Is technology severing the human connection in the workplace?


So many new technologies have emerged in the past decade — and so many more are in the process of emerging — that it’s easy to miss larger trends amid this constant stream of new devices, collaboration platforms, cloud-based services, and other products of the digital era that are transforming the workplace.

But they are there. Over at Forbes, contributor Louis Efron discusses “three future workplace realities you must be prepared for.” The first two realities, are frequent topics I cover frequently — artificial intelligence (AI) and working remotely. “AI is poised to transform human communication in many ways,” but enterprise workers “will need to become comfortable with the idea of AI delivering performance feedback, personal development, coaching and evaluation,” Efron writes, adding that remote workers will “need to adapt their remote workspaces for maximum effectiveness and learn video basics to ensure their talent is noticed.”

The third item on the list is fascinating — and critically important. Efron warns that our increasing reliance on and interaction with technology may be causing us to lose our humanity.

“In the future, much loneliness may derive from the void of meaningful human interaction created by our partnership with human-like machines or virtual organizations,” he writes. “As great as chatbots, social media and video screens can be, they don’t replace our basic need for human intimacy—most of these tech platforms offer superficial connections at most.”

How humans cope with isolation is a favorite topic of science-fiction writers, and is of no small interest to NASA and some of the private space ventures with plans (and even timelines) for sending colonizers to Mars. What challenges and pressures will prolonged isolation from family, friends, and the larger “tribe” bring to bear on our psyches? How will we cope?

Those aren’t just questions for space travelers; enterprise leaders and workers need to recognize the downside of less human physical presence and interaction on morale, productivity, and team cohesion.

“Finding ways to connect with others will be critical for our mental and emotional well-being,” Efron argues. “To ensure these connections, workers of the future will need to seek out and plan for meaningful interactions beyond texts, email and social media. Scheduling regular lunches with co-workers, friends or family who are close by, visiting your company offices, if they exist, or joining social clubs that meet in person are ways to build and maintain important personal connections.”

Great advice! The trick, though, is to get people to actually do those things. Many of us will convince ourselves that we are too busy to socialize, just as we tell ourselves we’re too busy to exercise. But as a longtime remote worker, I can assure you that seeking out human interaction is essential to your mental well-being. That’s why I make a point of working from a busy local coffee shop where I frequently see friends and acquaintances. The time lost to chatting is more than made up for by my renewed energy level and focus once I get back behind the keyboard.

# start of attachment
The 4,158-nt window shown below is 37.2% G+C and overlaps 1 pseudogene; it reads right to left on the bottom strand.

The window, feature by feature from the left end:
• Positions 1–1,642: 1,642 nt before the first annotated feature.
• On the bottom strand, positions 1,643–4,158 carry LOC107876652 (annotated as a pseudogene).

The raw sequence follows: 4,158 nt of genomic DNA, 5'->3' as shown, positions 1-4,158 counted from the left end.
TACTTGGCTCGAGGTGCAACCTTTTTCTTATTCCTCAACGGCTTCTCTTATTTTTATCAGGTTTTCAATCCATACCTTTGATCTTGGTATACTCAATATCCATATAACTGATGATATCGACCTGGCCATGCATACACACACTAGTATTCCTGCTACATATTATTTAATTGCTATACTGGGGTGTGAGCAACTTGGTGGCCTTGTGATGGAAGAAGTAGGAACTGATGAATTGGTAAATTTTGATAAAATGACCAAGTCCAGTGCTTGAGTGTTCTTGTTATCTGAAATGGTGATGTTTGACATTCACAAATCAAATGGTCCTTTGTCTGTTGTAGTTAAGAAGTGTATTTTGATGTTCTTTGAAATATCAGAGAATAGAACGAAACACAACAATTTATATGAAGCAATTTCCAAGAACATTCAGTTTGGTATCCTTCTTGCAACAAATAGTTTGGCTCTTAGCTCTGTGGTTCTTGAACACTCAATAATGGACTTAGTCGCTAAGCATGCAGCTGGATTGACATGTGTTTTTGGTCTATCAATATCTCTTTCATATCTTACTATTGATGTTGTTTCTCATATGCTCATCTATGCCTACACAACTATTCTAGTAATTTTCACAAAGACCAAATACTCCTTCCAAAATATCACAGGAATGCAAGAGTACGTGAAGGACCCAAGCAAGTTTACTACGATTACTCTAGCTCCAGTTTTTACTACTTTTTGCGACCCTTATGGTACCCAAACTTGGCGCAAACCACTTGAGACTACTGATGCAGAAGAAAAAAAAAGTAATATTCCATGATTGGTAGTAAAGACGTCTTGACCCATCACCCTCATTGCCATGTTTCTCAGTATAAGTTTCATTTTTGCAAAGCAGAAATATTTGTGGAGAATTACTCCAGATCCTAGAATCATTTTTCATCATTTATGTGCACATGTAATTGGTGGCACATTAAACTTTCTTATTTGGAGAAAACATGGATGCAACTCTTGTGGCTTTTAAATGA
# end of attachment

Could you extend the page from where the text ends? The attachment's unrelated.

Psychologist Susan Pinker gave a fascinating TED Talk in which she discussed her research into the key factors determining human longevity. Exercise, quitting smoking and drinking, and getting a flu vaccine certainly are on the list, but they’re not at the top.

No. 2 is “close relationships.” As Pinker explains, “These are the people that you can call on for a loan if you need money suddenly, who will call the doctor if you’re not feeling well or take you to the hospital, or will sit with you if you’re having an existential crisis, if you’re in despair.”

What could be more important to longevity than close relationships? Pinker herself says she is surprised by the answer: social integration.

“This means how much you interact with people as you move through your day,” she says. “How many people do you talk to? And these mean both your weak and strong bonds, so not just the people you’re really close to, who mean a lot to you, but, like, do you talk to the guy who every day makes you your coffee? Do you talk to the postman? Do you talk to the woman who walks by your house every day with her dog? Do you play bridge or poker, or have a book club? Those interactions are one of the strongest predictors of how long you’ll live.”

Pinker is talking about face-to-face interaction, not texting, Skype, or FaceTime, none of which are going to give you the dopamine boost you get from shaking someone’s hand, looking them in the eye, or patting them on the back.

I’m not sure how much enterprise leaders can do to encourage social integration as our workforce becomes more remote and disconnected. Some may not even make the connection between social well-being and productivity; others may opt to outsource the problem to robots. But they ignore the problem at their own peril. Even their virtual assistants will tell them that.

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